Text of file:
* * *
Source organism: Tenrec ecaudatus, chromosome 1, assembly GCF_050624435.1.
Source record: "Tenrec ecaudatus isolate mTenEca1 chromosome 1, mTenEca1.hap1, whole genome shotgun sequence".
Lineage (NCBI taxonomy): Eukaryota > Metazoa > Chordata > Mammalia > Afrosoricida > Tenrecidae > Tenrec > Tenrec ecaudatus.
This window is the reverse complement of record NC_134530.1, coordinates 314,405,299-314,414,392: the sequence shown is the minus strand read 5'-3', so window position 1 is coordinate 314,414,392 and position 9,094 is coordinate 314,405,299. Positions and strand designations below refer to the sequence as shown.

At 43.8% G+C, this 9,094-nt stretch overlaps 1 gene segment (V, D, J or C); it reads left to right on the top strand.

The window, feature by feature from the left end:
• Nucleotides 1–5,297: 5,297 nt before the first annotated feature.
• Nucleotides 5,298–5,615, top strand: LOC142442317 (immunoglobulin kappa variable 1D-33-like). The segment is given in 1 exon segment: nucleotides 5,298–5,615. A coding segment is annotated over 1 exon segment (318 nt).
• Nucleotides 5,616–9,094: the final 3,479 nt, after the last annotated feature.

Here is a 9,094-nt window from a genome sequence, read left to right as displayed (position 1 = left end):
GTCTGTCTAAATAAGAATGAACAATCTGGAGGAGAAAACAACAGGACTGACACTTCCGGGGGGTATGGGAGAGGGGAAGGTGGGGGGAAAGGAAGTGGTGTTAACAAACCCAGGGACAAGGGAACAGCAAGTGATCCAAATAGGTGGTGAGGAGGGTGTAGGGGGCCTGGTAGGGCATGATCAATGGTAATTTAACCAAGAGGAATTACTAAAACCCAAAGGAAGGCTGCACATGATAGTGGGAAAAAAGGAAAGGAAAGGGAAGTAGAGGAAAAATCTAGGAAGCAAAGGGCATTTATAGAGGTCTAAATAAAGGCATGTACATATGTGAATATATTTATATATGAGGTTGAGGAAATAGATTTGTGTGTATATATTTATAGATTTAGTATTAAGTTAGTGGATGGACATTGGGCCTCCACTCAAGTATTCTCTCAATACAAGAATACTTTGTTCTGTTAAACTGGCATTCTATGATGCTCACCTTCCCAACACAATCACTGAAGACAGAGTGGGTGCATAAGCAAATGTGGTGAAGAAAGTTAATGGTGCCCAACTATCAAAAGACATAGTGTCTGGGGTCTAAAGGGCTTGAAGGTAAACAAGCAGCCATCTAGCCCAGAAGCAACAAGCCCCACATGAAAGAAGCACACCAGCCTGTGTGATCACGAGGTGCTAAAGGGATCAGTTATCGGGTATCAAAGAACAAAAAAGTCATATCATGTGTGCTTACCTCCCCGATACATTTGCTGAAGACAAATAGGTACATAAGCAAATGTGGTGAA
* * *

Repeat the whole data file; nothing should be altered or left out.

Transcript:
Source organism: Tenrec ecaudatus, chromosome 1, assembly GCF_050624435.1.
Source record: "Tenrec ecaudatus isolate mTenEca1 chromosome 1, mTenEca1.hap1, whole genome shotgun sequence".
Lineage (NCBI taxonomy): Eukaryota > Metazoa > Chordata > Mammalia > Afrosoricida > Tenrecidae > Tenrec > Tenrec ecaudatus.
This window is the reverse complement of record NC_134530.1, coordinates 314,405,299-314,414,392: the sequence shown is the minus strand read 5'-3', so window position 1 is coordinate 314,414,392 and position 9,094 is coordinate 314,405,299. Positions and strand designations below refer to the sequence as shown.

At 43.8% G+C, this 9,094-nt stretch overlaps 1 gene segment (V, D, J or C); it reads left to right on the top strand.

The window, feature by feature from the left end:
• Nucleotides 1–5,297: 5,297 nt before the first annotated feature.
• Nucleotides 5,298–5,615, top strand: LOC142442317 (immunoglobulin kappa variable 1D-33-like). The segment is given in 1 exon segment: nucleotides 5,298–5,615. A coding segment is annotated over 1 exon segment (318 nt).
• Nucleotides 5,616–9,094: the final 3,479 nt, after the last annotated feature.

Here is a 9,094-nt window from a genome sequence, read left to right as displayed (position 1 = left end):
GTCTGTCTAAATAAGAATGAACAATCTGGAGGAGAAAACAACAGGACTGACACTTCCGGGGGGTATGGGAGAGGGGAAGGTGGGGGGAAAGGAAGTGGTGTTAACAAACCCAGGGACAAGGGAACAGCAAGTGATCCAAATAGGTGGTGAGGAGGGTGTAGGGGGCCTGGTAGGGCATGATCAATGGTAATTTAACCAAGAGGAATTACTAAAACCCAAAGGAAGGCTGCACATGATAGTGGGAAAAAAGGAAAGGAAAGGGAAGTAGAGGAAAAATCTAGGAAGCAAAGGGCATTTATAGAGGTCTAAATAAAGGCATGTACATATGTGAATATATTTATATATGAGGTTGAGGAAATAGATTTGTGTGTATATATTTATAGATTTAGTATTAAGTTAGTGGATGGACATTGGGCCTCCACTCAAGTATTCTCTCAATACAAGAATACTTTGTTCTGTTAAACTGGCATTCTATGATGCTCACCTTCCCAACACAATCACTGAAGACAGAGTGGGTGCATAAGCAAATGTGGTGAAGAAAGTTAATGGTGCCCAACTATCAAAAGACATAGTGTCTGGGGTCTAAAGGGCTTGAAGGTAAACAAGCAGCCATCTAGCCCAGAAGCAACAAGCCCCACATGAAAGAAGCACACCAGCCTGTGTGATCACGAGGTGCTAAAGGGATCAGTTATCGGGTATCAAAGAACAAAAAAGTCATATCATGTGTGCTTACCTCCCCGATACATTTGCTGAAGACAAATAGGTACATAAGCAAATGTGGTGAA